Alternatives to Copic Markers:

In the world of art, the quality of the materials and tools you use will greatly affect how your final piece looks. However, some of these things cost a fair amount of money which isn’t something everyone has. One of the biggest coloring methods artists use is coloring with Copic Markers. This technique makes the finished drawing colorful, crisp, and clean. Unfortunately as I stated before, Copics are one of the tools that can cost quite a bit of money. Therefore, in today’s article we will be looking at different types of markers artists use as alternatives to Copics, and the pros and cons of each!

Before I tell you about the other markers, I should probably give you a little information about Copics first. Copic Markers are alcohol-based, dual ended, and available in a variety of different colors. They are refillable, you can easily mix your own colors, the nibs can be replaced, there is little odor, you can’t see overlapping lines, and they dry quickly. However, Copics are hard to find and they’re expensive to buy. Copics usually cost around $7.99 for one marker.

1. Prismacolor Markers

Prismacolor Markers and Copics are two of the most popular brands for artist’s markers. They have rich colors, the ink flows smoothly, double ended, easy to find, and the shape of the marker makes them easy to hold. On the downside, Prismacolor Markers have a bad odor, you can see the overlapped lines, the marker nibs can’t be removed or refilled, there aren’t as many color options as the other brands of markers, and the nibs can get worn down easily. It usually costs around $5.99 for one marker.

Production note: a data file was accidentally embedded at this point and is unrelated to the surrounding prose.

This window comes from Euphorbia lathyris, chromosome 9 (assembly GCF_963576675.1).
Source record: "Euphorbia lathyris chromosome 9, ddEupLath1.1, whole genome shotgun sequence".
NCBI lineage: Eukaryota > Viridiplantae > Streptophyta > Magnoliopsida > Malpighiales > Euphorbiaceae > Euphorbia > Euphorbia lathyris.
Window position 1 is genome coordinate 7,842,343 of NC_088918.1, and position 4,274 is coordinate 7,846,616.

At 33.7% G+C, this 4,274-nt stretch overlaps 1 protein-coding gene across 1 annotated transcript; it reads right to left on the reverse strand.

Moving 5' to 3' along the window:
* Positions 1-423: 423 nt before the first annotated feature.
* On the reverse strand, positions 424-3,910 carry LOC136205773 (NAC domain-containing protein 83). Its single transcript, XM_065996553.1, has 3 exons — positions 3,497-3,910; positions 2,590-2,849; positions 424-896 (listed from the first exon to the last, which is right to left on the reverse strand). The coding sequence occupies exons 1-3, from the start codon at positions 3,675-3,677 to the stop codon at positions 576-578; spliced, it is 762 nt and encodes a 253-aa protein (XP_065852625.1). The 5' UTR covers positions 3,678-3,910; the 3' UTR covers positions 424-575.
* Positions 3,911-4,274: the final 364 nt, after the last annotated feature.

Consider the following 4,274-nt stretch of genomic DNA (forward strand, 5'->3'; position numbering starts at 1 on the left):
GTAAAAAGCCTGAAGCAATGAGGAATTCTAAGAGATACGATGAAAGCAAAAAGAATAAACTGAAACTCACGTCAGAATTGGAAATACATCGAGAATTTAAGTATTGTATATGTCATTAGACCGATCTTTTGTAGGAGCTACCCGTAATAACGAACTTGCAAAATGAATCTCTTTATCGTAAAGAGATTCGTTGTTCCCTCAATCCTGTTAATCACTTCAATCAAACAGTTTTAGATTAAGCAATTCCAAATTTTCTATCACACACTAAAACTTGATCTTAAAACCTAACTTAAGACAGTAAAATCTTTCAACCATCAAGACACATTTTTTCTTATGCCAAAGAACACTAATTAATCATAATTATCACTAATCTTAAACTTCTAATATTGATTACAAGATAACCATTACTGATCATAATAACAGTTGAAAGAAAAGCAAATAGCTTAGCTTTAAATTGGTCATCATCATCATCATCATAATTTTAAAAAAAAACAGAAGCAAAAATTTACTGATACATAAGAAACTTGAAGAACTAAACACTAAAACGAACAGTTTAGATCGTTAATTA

2. Promarkers

Promarkers function a lot like Copics do, and they share the similarity of being double ended and alcohol based. With that said, you’ll get nearly the same results with these markers vs Copic Markers. These markers are a lot cheaper than Copics, and the sets are themed (Spring, Summer, Christmas, Pastels, etc.), It’s been said that they also hold around 30% more ink than Copic Markers do. Promarkers also have a chunkier build, which can be both a pro and con depending on the style of marker you like. A couple downsides to these markers are that they aren’t numbered like Copic Markers are, so it might be difficult to match certain colors, and they aren’t refillable markers. Depending on where you buy them, Promarkers can cost anywhere from $3 to $5 for one marker.

3. Twin Touch Markers

Twin Touch Markers are also highly comparable to Copics. These markers are alcohol-based, refillable, the nibs can be replaced, there are 204 colors to choose from, the color name and family are on the cap of the marker for easy reference, and they’re easy to find. The disadvantages of these markers is the fact that they seem to be a bit dryer than Copics, and the brush tip seems to be gummy (meaning that it wants to stick to the page). Twin Touch Markers can cost anywhere from $3.40 to $5.80 for one marker.

        After looking at the pros and cons of each of these markers you can see that each one is different and unique in their own way, but they’re all good markers! Truthfully, the best marker out of the ones listed really depends on what you’re planning on using them for and what your budget is. It also depends on how big of an area you’re planning on coloring, how often you’re going to use them, and more. Nevertheless, I hope I was able to give some helpful information on these different types of markers!

Markers.jpg

Sources:

http://www.splitcoaststampers.com/forums/tool-product-talk-f128/promarkers-t522551.html

https://keetonsonline.wordpress.com/2015/04/27/the-ultimate-battle-is-on-prismacolor-vs-copic-markers/

http://nattosoup.blogspot.ca/2013/02/art-marker-showdown-copic-sketch-vs.html

https://www.amazon.com/Sargent-Art-22-1591-50-Count-Classic/dp/B005V9VBU8

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